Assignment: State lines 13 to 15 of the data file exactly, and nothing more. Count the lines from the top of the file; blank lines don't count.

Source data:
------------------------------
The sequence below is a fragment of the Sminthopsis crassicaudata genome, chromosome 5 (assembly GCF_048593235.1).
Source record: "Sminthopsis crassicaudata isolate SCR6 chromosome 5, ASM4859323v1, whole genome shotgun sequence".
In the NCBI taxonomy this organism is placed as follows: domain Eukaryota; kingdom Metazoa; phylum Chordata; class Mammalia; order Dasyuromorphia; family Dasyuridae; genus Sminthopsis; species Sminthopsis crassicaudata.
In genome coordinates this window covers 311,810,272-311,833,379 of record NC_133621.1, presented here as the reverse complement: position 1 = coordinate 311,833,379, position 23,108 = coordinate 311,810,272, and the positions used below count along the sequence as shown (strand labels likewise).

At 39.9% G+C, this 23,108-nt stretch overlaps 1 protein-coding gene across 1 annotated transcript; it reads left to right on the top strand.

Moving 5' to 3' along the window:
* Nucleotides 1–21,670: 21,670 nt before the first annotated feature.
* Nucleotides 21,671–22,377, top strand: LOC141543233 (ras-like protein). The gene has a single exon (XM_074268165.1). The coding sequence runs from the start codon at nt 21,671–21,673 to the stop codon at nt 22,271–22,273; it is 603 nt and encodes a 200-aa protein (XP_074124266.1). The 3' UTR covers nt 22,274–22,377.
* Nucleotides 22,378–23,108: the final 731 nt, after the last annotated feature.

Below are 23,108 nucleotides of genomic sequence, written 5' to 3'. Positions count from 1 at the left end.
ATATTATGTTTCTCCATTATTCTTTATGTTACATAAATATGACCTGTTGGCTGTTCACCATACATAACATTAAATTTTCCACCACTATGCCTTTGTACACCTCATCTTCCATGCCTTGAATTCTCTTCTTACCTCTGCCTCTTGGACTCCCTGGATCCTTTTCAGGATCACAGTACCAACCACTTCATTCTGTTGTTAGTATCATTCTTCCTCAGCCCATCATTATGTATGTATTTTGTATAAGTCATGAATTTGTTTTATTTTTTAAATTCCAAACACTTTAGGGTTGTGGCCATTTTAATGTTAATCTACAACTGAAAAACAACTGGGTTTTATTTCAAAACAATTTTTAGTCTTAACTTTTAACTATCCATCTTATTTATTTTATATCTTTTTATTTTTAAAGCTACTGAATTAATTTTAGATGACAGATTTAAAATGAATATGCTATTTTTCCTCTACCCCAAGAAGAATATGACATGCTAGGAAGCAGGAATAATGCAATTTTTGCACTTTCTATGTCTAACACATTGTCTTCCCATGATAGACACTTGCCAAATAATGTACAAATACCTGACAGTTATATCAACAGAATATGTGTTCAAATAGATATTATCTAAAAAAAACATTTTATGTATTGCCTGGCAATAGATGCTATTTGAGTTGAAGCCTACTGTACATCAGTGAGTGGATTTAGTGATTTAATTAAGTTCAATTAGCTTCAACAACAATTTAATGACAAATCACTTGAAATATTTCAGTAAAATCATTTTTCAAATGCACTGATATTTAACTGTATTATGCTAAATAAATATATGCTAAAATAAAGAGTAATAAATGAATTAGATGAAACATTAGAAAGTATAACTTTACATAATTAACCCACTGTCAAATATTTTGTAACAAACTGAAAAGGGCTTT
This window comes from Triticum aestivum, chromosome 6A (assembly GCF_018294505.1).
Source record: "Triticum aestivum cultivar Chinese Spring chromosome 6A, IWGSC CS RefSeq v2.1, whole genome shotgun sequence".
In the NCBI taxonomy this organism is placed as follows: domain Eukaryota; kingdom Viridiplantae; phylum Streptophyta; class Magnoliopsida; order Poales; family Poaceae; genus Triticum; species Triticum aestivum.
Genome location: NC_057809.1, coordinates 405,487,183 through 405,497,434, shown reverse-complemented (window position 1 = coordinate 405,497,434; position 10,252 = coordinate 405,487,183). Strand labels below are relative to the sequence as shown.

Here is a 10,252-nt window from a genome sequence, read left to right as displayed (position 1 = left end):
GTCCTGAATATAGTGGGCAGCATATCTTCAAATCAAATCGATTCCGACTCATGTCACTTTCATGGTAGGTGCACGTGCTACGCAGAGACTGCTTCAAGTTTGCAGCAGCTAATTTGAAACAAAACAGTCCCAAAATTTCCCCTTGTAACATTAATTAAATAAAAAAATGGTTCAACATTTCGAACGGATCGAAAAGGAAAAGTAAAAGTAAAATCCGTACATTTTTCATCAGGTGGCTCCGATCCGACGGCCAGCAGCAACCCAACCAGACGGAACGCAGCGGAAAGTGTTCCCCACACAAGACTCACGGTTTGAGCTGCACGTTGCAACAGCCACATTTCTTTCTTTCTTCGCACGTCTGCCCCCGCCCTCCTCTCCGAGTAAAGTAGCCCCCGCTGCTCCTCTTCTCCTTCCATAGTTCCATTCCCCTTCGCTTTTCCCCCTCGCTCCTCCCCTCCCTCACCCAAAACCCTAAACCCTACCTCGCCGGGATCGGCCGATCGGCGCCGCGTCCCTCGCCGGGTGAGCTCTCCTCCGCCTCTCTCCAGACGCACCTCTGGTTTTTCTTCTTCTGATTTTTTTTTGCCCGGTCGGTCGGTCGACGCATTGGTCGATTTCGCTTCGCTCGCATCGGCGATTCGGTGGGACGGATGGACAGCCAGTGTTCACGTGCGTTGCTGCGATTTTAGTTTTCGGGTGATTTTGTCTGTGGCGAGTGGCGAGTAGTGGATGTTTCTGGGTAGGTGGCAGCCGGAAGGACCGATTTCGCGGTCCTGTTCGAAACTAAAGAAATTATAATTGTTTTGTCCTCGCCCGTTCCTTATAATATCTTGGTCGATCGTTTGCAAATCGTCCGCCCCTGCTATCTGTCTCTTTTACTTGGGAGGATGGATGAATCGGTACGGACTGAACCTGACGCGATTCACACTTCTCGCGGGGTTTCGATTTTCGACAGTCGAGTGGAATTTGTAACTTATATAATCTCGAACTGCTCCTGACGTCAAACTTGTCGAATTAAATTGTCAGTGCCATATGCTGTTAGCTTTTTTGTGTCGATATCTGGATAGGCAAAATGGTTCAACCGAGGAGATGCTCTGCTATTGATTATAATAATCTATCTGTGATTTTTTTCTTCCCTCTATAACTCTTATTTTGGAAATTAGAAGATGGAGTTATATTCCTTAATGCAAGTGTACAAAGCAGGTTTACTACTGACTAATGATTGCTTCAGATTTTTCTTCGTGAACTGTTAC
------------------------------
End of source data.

Source record: "Triticum aestivum cultivar Chinese Spring chromosome 6A, IWGSC CS RefSeq v2.1, whole genome shotgun sequence".
In the NCBI taxonomy this organism is placed as follows: domain Eukaryota; kingdom Viridiplantae; phylum Streptophyta; class Magnoliopsida; order Poales; family Poaceae; genus Triticum; species Triticum aestivum.
Genome location: NC_057809.1, coordinates 405,487,183 through 405,497,434, shown reverse-complemented (window position 1 = coordinate 405,497,434; position 10,252 = coordinate 405,487,183). Strand labels below are relative to the sequence as shown.